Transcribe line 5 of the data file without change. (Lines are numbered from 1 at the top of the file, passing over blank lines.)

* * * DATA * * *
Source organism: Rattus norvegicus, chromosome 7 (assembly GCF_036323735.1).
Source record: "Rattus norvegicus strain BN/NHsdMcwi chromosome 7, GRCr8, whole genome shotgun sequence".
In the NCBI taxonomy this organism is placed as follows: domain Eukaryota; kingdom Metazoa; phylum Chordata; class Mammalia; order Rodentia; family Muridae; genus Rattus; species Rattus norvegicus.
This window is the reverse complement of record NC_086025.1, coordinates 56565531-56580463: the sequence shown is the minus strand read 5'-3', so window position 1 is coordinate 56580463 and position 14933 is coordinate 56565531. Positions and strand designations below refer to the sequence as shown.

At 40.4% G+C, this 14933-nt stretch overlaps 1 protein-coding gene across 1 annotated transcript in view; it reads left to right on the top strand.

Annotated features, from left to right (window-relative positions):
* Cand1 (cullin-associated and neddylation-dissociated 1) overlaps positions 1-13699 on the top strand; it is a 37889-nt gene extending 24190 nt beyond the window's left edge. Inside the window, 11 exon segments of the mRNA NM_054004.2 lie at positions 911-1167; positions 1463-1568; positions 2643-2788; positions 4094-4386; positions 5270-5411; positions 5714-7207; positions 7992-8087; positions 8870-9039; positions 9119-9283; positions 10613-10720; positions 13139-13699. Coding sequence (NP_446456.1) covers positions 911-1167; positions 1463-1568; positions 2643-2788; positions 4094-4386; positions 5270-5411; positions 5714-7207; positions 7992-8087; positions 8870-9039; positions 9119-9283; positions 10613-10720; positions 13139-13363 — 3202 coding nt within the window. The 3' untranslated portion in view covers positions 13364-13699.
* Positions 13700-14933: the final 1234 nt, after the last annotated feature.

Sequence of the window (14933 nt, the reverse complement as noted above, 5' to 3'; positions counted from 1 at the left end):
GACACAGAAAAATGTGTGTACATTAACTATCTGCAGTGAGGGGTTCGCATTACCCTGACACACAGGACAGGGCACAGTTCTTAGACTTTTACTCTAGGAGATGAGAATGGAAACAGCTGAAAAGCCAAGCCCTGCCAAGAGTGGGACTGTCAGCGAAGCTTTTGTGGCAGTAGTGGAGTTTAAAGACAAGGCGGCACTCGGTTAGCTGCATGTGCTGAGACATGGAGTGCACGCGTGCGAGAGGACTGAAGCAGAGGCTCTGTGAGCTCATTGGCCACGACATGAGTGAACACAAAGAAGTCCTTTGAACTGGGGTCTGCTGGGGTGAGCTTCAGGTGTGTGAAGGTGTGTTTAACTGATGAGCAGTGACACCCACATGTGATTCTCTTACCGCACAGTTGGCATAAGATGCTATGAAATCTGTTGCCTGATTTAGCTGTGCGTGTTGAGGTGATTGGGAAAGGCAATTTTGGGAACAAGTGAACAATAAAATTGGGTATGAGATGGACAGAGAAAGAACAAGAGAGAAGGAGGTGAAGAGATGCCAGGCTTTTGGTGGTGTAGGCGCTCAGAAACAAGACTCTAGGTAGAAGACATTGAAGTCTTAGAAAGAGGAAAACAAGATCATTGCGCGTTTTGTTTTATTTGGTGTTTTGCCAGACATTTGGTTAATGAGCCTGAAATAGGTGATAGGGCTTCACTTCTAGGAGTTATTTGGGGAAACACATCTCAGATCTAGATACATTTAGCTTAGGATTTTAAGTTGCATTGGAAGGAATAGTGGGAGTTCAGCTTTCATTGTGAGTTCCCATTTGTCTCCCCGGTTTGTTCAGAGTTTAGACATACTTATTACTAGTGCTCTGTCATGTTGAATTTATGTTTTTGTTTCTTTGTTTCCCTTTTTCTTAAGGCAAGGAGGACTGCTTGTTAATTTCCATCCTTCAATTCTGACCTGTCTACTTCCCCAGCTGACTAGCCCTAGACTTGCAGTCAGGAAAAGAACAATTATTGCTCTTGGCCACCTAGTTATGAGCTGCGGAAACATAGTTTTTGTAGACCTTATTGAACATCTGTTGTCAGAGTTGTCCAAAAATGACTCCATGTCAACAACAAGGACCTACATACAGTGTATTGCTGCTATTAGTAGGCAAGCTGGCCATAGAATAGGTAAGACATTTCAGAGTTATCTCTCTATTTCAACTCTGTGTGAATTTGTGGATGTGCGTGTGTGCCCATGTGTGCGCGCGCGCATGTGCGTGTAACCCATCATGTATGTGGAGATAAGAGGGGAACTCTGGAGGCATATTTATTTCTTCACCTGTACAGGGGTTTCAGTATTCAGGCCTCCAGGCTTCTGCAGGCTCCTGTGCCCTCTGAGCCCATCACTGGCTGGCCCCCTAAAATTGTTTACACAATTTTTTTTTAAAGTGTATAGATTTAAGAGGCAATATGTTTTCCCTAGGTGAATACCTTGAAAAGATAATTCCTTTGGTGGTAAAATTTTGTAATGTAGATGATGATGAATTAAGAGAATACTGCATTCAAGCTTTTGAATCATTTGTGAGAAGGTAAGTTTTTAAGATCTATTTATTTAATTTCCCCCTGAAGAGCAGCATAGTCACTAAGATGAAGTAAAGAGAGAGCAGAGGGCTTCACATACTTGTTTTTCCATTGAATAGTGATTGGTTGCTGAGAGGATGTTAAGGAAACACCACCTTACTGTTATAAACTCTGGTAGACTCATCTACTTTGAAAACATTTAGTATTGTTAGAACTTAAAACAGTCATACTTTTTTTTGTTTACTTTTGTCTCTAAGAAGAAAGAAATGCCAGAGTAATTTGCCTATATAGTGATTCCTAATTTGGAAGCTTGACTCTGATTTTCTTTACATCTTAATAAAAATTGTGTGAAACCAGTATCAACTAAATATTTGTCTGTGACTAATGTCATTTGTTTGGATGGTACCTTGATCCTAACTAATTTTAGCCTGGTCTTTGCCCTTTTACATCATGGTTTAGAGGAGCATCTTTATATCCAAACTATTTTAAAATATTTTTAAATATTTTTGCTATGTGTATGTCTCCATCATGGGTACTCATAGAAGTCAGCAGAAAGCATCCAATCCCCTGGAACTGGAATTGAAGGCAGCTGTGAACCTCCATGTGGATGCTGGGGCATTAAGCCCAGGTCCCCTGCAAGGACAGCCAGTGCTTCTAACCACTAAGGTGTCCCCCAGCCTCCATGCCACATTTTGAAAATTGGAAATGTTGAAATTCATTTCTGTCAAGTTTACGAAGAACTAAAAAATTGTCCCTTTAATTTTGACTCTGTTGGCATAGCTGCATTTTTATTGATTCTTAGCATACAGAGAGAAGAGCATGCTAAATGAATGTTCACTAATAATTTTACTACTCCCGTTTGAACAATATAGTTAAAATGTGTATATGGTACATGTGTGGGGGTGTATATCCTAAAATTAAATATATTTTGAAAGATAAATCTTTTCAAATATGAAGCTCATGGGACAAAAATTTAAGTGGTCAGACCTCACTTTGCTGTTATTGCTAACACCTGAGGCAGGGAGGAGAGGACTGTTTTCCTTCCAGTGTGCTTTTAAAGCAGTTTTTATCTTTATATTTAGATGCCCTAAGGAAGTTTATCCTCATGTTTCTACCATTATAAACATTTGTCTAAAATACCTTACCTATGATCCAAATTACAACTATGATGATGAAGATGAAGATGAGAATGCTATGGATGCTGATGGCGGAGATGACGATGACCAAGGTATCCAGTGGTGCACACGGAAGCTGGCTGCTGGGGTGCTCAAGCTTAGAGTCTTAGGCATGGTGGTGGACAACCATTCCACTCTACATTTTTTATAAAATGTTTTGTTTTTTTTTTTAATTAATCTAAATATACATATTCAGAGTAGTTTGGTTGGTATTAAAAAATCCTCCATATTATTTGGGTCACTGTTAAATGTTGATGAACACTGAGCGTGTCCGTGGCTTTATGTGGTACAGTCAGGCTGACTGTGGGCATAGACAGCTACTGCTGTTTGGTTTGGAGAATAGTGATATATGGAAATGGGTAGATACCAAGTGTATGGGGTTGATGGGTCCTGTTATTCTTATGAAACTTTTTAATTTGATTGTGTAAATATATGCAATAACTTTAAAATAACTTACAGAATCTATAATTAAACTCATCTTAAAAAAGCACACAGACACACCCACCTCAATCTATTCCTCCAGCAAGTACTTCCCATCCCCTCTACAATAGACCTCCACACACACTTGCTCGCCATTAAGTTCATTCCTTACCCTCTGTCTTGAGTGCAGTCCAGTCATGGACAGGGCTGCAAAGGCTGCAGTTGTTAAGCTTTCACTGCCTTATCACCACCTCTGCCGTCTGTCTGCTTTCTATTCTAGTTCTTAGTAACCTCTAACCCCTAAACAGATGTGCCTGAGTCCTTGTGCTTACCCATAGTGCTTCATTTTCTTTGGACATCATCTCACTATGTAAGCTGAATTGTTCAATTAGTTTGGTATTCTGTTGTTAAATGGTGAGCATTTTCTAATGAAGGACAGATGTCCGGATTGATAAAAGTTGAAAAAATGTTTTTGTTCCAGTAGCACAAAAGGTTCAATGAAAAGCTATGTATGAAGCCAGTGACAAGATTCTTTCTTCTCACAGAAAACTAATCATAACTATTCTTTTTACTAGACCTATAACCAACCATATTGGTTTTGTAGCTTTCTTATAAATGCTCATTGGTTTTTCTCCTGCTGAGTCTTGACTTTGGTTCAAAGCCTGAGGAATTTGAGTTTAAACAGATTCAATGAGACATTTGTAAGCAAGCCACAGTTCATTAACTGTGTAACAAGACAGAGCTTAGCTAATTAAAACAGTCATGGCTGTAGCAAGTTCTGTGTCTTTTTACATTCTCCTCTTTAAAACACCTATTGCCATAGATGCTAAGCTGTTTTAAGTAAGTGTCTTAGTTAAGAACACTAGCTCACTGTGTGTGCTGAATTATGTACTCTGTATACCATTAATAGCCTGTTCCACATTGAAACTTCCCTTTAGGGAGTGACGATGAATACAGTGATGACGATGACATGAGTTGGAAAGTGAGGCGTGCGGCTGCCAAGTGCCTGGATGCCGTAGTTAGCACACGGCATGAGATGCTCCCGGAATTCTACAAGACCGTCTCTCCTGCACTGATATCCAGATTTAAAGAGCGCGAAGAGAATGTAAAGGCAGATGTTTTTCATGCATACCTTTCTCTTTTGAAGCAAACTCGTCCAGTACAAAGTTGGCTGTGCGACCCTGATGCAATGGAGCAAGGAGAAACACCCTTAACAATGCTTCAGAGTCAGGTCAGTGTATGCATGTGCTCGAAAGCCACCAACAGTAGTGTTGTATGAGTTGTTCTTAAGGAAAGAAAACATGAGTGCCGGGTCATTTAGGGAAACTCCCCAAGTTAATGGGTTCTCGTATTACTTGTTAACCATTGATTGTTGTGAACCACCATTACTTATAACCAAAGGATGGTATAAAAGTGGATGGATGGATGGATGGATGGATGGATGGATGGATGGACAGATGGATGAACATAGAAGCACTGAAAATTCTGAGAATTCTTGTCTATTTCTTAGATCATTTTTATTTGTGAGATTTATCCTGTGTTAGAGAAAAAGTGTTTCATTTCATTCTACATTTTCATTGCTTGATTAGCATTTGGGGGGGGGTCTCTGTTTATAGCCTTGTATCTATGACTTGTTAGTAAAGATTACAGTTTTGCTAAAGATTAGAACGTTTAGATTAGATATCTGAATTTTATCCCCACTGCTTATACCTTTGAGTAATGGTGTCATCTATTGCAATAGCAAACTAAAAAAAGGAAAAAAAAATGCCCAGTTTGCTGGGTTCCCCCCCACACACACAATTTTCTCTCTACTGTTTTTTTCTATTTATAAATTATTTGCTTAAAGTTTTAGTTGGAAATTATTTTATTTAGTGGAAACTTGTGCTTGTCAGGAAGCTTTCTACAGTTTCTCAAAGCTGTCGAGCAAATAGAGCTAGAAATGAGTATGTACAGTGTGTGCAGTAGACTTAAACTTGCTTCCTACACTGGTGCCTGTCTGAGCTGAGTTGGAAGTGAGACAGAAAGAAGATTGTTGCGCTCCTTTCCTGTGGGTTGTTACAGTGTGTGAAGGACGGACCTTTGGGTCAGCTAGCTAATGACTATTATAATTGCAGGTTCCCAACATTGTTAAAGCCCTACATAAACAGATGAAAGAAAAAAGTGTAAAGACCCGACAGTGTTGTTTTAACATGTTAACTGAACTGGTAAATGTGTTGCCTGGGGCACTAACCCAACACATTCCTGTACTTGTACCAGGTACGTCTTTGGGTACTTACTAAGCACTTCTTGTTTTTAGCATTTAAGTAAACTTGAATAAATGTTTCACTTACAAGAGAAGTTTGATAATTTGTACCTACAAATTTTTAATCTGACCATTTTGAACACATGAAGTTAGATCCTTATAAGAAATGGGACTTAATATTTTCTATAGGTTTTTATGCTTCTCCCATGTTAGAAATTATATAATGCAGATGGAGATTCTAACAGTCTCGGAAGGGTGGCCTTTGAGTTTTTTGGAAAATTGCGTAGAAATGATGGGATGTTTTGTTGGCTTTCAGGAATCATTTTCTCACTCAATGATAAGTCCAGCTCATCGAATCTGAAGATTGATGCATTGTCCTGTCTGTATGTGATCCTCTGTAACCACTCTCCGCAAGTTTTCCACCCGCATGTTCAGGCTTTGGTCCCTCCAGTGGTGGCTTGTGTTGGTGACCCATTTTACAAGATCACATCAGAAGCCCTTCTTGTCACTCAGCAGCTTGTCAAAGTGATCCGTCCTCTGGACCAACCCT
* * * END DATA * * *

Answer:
At 40.4% G+C, this 14933-nt stretch overlaps 1 protein-coding gene across 1 annotated transcript in view; it reads left to right on the top strand.